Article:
T Nation

Interesting Striking Concept


I have been reading this boxing bio on a fighter and a very interesting page came up about a conceptual tool he used when fighting........ Staying eye level with opponents and no matter where their eyes go he'd follow them? he explains it like an ocean waves he follows them side to side up/down etc........ (also considering your opponent is shorter or same height)
Heres the actual page:

"the key is always being lined up with your opponents eyes,like you're trying to stay on level with a wave in the ocean. Up and down side to side stay level with his eyes."

He goes on to then explain how it forces you to punch straight, and naturally will protect your face more with your shoulders.
Now ive been to both boxing and kickboxing gyms over years and NEVER heard of this, but seems VERY interesting.
Im asking if anyone else has heard of this and if you havent what do you think of it? Thoughts?


Generally it's not a good idea to throw straight punches up or down on an angle, as it will leave you open. Any decent gym should tell you that if you want to punch someone with a straight shot in the body, you should drop your weight from the knees and punch out at shoulder level (so your shoulders are at sternum level or thereabouts). Obviously if you're generally the same height as your opponents, that quite often means your eyes will be on a level. If it helped your guy express the technique for his book, good for him. I don't think it is anything that a half decent coach would neglect to have you doing where effective, they just might not explain the same way.

That said, as a taller fighter I always found it worked reasonably well to be very upright and on my toes, towering over my opponent and jabbing down from out of his range. Not very effective for power shots, but in terms of dictating tempo and distance, or luring him in for a rear uppercut or something, it was generally a decent approach.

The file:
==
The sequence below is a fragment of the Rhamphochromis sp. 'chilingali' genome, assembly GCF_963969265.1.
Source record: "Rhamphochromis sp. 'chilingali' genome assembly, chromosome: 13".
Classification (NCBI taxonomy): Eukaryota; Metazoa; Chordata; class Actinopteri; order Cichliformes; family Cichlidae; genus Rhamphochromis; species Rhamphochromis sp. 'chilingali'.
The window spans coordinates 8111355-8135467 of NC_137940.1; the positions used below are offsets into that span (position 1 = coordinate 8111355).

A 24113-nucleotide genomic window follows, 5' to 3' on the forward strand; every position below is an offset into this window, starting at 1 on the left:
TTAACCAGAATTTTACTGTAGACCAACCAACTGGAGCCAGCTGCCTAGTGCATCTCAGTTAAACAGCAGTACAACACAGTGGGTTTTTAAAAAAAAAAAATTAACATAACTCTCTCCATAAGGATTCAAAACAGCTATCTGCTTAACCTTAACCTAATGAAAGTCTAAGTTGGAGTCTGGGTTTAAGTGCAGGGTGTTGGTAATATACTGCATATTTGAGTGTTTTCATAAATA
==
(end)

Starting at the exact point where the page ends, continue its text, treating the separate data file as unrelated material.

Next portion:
Interesting concept and I believe in terms of defensive body movement there may be something to take from it.

However, as London eluded, this could result in leaving yourself open.
Throwing a punch perfectly straight is almost a romantic idea- it would be terrifcly fast as it would incorporate a lot of the arm.
However, to throw a straight punch would be at shoulder level- leaving your head horribly exposed.

However, as most boxers know "straight punches" actually incorporate a lot of rotation, generating momentum from the core and legs.
Austin Carruth - Dad and coach of Olympic Gold medalist Michael Carruth, used to teach fighters to punch in this manner and have your line of vision just below the connecting fist.
This way your chin is tucked into the shoulder and your head will have cover.

If we consider the push/pull relationship of punching in combination this may be particularly valuable.
With the chin slightly downward because of the line of vision and the orientation of a fighters stance, a fighters head should avail of significant cover when on the attack.

Why, oh why is all of this so simple in theory :smiley:


Interesting annecdote about Carruth. Didn't know that, but makes a lot of sense.